Thursday, January 23, 2020

Helena Residents Join The Field Of Inventors




During the 50-plus years following the Civil War there was such a surge, and a demand, for people to develop ideas that helped make the U.S. an industrial powerhouse.
And there were people in Helena scrambling to invent something that could make them rich and famous.
Below is just a smattering of the hundreds of applications from Helena approved by the U.S. patent office. 



INVENTOR
DATE
INVENTION
CHARLES E. BROMWELL 1887 CAR STARTER
JOHN N. BRASS 1921 THERMOSTATIC CIRCUIT CLOSER
ROBERT H. MILAM 1921 COTTON GIN
W.R. RIGHTOR 1884 BLASTING DEVICE
JAMES S. SMITH 1884 COTTON SCRAPER
CAROLINE S. BROOKS 1876 LUBRICATED PLASTER MOLDS
WILLIAMSON GOODWIN 1876 VEHICLE COUPLING
HENRY TUNER 1899 PICTURE FRAME
WALTER J. KIRKHAM 1922 FLUSH VALVE SEAT
G. E. FRIEDLEY 1925 VEHICLE SIGNAL
JOHN P. DUNCAN & ET ALII 1885 POISON DISTRIBUTOR
WALTER J. KIRKHAM 1925 WATER CLOSET
EDWIN LUKEMEYER AND OTHERS 1912 SAW-TOOTH SHAPER
MILES E. DAVIDSON 1896 SAWMILL
J.P. DUNCAN 1887 FIRE ESCAPE IMPROVEMENTS
CHARLES E. BROMWELL 1889 HAND MOTOR
ARTHUR MEADOWS 1913 POST-HOLE BORING MACHINE
MARVELL M. CARRUTH 1873 IMPROVED COTTON STALK KNOCKERS
CHARLES E. FULLERTON 1900 CURTAIN POLE BRACKET
ALBERT B. SHULL 1911 TWINE HOLDER
V.V. TURNER 1912 RAIL JOINT
EDWARD L. CHAFFIN 1898 ARTIFICIAL DENTURE
EDWARD L. CHAFFIN 1897 METHOD OF TREATING ARTIFICIAL DENTURES
B.L. CHAFFIN 1897 GIN-SAW SHARPENER
ALFRED B. FLOYD 1901 ENGINE
WILLIAM R. RIGHTOR 1874 SHOAL INDICATOR IMPROVEMENTS
WILLIAM R. RIGHTOR 1873 APPARATUS RELEAVING GROUNDED VESSEL
LEWIS P. BAILEY 1876 IMPROVEMENTS CAR COUPLINGS
ALFRED J. LOWRY 1895 PEN-RACK






Monday, January 20, 2020

ACTION NOTICE


NOTICE:  A substantial amount of new documentation has been added about Helena's participation in the War of the Rebellion.  You will find it by clicking on the battle and tidbits pages in the column to the right.


Friday, January 17, 2020

Railroading In Helena

This photograph of Missouri & North Arkansas Railroad locomotive 36, was taken in the summer of 1946 at Helena, Arkansas, near the levee by Cherry Street. The Missouri & North Arkansas operated a line that ran from Joplin, Missouri and ended at Helena. The Helena portion of the line was taken over by the Helena & Northwestern Railroad for a period of time. Today, Helena is served by the Arkansas Midland Railroad.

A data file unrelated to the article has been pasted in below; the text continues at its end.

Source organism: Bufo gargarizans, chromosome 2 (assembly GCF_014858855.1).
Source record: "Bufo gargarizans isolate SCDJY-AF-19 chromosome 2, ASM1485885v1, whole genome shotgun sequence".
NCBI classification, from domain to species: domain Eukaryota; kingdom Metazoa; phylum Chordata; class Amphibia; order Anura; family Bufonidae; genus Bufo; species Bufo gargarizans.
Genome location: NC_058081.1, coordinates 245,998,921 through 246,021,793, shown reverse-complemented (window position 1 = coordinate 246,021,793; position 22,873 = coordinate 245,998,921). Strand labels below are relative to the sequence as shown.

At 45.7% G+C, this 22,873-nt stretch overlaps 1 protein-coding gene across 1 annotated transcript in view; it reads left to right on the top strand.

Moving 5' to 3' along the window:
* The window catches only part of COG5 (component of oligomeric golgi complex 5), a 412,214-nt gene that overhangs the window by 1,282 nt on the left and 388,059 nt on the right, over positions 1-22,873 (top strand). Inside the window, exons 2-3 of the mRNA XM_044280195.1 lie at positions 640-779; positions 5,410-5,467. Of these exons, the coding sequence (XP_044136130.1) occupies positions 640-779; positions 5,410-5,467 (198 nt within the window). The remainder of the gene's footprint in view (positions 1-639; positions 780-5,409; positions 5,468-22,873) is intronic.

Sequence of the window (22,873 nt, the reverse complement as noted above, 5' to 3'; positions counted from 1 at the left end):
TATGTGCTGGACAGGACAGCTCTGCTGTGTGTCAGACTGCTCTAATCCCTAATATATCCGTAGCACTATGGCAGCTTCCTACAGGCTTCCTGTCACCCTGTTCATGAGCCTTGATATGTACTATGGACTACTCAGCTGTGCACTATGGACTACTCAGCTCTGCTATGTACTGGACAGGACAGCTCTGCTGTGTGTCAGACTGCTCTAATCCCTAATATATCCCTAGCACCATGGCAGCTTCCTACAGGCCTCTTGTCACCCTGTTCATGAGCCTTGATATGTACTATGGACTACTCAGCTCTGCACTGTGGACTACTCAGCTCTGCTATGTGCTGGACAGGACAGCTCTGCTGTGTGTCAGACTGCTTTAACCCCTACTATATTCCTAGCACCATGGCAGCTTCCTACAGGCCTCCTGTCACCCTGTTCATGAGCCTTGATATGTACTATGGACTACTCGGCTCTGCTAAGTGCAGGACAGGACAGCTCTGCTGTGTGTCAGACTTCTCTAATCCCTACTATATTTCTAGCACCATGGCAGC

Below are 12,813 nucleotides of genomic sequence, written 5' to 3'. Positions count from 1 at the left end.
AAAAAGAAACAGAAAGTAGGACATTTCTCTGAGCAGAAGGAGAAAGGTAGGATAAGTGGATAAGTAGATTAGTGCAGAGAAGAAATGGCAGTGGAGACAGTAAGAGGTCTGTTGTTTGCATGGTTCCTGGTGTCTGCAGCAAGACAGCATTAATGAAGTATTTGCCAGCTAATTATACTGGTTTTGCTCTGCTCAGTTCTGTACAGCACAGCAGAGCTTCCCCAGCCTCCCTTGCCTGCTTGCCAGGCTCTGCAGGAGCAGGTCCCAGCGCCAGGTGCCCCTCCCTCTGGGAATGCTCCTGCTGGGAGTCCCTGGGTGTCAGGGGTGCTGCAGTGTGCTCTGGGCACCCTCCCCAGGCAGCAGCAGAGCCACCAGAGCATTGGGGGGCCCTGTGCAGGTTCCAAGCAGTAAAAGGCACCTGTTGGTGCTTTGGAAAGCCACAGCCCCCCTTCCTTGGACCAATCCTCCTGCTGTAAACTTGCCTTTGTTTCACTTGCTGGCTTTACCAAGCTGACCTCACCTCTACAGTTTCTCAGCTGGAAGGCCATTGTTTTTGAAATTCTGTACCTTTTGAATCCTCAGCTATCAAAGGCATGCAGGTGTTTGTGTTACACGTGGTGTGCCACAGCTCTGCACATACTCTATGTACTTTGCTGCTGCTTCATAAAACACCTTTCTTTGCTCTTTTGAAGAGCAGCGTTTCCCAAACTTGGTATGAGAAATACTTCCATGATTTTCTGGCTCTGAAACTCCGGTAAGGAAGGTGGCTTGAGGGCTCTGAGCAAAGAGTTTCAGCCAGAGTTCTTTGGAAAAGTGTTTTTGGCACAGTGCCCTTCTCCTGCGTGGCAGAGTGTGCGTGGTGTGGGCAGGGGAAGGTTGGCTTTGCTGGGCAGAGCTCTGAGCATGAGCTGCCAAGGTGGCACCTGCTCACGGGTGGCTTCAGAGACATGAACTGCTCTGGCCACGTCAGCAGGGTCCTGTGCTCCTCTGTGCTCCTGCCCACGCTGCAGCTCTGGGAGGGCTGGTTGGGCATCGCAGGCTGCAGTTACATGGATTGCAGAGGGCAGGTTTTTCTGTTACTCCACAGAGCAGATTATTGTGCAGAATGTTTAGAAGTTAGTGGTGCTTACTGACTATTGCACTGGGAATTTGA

THE KATE AADAMS VISITS HELENA

Steam Boat Kate Adams: Named for the wife of Memphis resident, Major John D. Adams, there were actually 3 steamboats named the Kate Adams. The boat was a frequent visitor to Helena, and usually plied the Mississippi River between Memphis, Tennessee and Arkansas City, Arkansas. The photo here was taken while in Helena. Legend has it that 2000 silver dollars were melted and added to the mold of the bell on the Kate Adams to give it a clearer ring.

Railroading In Helena

Delta Eaglet: This photo, from the Richard Andrews collection, shows the American Car & Foundry Motorcar that provided passenger rail service from Helena to McGehee, Arkansas until 1960. Often referred to as the "Delta Eaglet," this car could hold 34 passengers and their baggage. Notice in the background a part of the Solomon Building is visible. Unlike in many towns, the depot and both tracks shown here still remain. The motorcar however, is long gone. It was scrapped in 1961. The depot is part of the Delta Cultural Center and is open to the public.